Smashing large atomic nuclei, containing protons and neutrons, together at close to the speed of light re-creates the conditions of the very early universe.
It was thought that only the nuclei of large atoms such as gold would have enough matter and energy to produce a primordial soup of matter’s most basic “quark” and “gluon” building blocks—a quark-gluon plasma (QGP). But surprisingly, smaller particles colliding with large nuclei appear to produce tiny droplets of QGP.
Recent results show that the tiny droplets behave like a liquid rather than the expected gas. The results support the case that these small particles produce tiny drops of the primordial soup.
The idea that collisions of small particles with the larger positive center of atoms might create minute droplets of primordial QGP has guided experiments to test the idea and alternative explanations. The research has stimulated a rich debate about the implications of the findings. These experiments are revealing the key elements required for creating QGP and could offer insight into the initial characteristics of the colliding particles.
The discovery of elliptic-shaped flow in particles streaming out of the Relativistic Heavy Ion Collider (RHIC), a particle collider for nuclear physics research at Brookhaven National Laboratory, when gold nuclei collided showed that that the matter created in these collisions behaved like a liquid rather than the expected gas.
Additional experiments confirmed that this liquid is indeed composed of visible matter’s most fundamental building blocks, quarks and gluons, and that the flow occurs with minimal resistance—making it a nearly “perfect” liquid plasma. The RHIC scientists caused helium-3 nuclei (each made of two protons and one neutron) to collide with gold and single protons with gold to discover a triangular pattern of flow that is consistent with the creation of tiny droplets of QGP.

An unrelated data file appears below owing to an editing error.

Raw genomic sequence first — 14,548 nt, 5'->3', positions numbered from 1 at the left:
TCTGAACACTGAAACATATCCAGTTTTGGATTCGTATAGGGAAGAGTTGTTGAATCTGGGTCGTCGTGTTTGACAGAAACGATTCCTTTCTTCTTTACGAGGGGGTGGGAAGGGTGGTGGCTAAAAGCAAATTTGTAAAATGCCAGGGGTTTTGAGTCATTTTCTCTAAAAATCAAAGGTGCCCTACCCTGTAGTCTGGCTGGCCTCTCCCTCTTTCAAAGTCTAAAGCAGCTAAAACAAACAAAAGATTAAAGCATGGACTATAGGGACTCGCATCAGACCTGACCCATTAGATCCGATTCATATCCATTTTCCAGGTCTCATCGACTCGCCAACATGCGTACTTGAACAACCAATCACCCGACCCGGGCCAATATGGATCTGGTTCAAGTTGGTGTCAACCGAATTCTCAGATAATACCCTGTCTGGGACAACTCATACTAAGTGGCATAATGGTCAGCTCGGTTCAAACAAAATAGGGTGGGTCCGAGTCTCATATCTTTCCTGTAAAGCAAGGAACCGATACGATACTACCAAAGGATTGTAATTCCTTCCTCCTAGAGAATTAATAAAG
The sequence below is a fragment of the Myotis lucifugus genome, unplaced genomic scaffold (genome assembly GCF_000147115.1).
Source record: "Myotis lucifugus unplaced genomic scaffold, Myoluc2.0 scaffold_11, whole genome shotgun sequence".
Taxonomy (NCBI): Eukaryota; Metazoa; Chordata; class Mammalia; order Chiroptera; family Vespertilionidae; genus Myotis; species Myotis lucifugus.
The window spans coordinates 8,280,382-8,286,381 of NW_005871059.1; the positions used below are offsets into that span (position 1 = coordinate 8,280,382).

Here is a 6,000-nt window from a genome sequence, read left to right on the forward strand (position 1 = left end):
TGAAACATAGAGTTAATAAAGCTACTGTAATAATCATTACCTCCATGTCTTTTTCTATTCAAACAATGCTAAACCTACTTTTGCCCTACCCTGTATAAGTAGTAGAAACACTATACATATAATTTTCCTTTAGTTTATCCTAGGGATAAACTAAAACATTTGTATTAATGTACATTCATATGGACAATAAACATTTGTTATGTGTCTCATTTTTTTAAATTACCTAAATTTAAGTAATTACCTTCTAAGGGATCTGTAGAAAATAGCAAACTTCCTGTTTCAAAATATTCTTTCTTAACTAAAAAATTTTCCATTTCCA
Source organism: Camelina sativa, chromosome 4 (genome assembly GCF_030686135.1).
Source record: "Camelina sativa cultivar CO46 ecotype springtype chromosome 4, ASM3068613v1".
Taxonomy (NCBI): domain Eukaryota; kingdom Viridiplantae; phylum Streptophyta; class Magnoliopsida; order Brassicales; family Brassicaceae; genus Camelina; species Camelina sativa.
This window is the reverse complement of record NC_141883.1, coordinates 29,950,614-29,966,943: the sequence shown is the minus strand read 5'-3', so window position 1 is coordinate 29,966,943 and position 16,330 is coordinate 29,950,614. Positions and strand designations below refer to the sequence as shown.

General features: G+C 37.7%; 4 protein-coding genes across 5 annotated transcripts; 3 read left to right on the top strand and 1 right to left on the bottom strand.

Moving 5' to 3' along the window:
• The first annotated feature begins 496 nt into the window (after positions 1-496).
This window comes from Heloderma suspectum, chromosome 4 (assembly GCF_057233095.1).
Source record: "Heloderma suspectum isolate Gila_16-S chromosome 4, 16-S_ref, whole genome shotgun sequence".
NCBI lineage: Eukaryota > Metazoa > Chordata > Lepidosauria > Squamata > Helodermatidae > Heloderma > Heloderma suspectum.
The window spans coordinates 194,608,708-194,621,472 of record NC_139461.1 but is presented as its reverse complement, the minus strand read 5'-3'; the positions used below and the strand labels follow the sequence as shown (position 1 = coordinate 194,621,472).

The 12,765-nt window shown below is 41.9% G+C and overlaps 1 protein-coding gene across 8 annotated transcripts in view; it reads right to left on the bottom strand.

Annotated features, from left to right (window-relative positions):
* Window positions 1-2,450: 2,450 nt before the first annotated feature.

The data also indicate that these small particle collisions could be producing the extreme temperatures required to free quarks and gluons—albeit at a much smaller, more localized scale than in the relatively big domains of QGP created in collisions of two heavy ions.
Because not all of the key signatures of QGP formation exist, scientists at the RHIC are continuing to study colliding protons with gold ions—to explore whether there are other interesting phenomena occurring in these collisions in addition to particle flow.
There’s widespread agreement that the measurements at RHIC are going to advance this scientifically robust debate and our understanding of the fundamental structure and interactions of visible matter’s most fundamental building blocks.
Story Source: The above story is based on materials found on nanowerk.com. The original article was written by U.S. Department of Energy, Office of Science.
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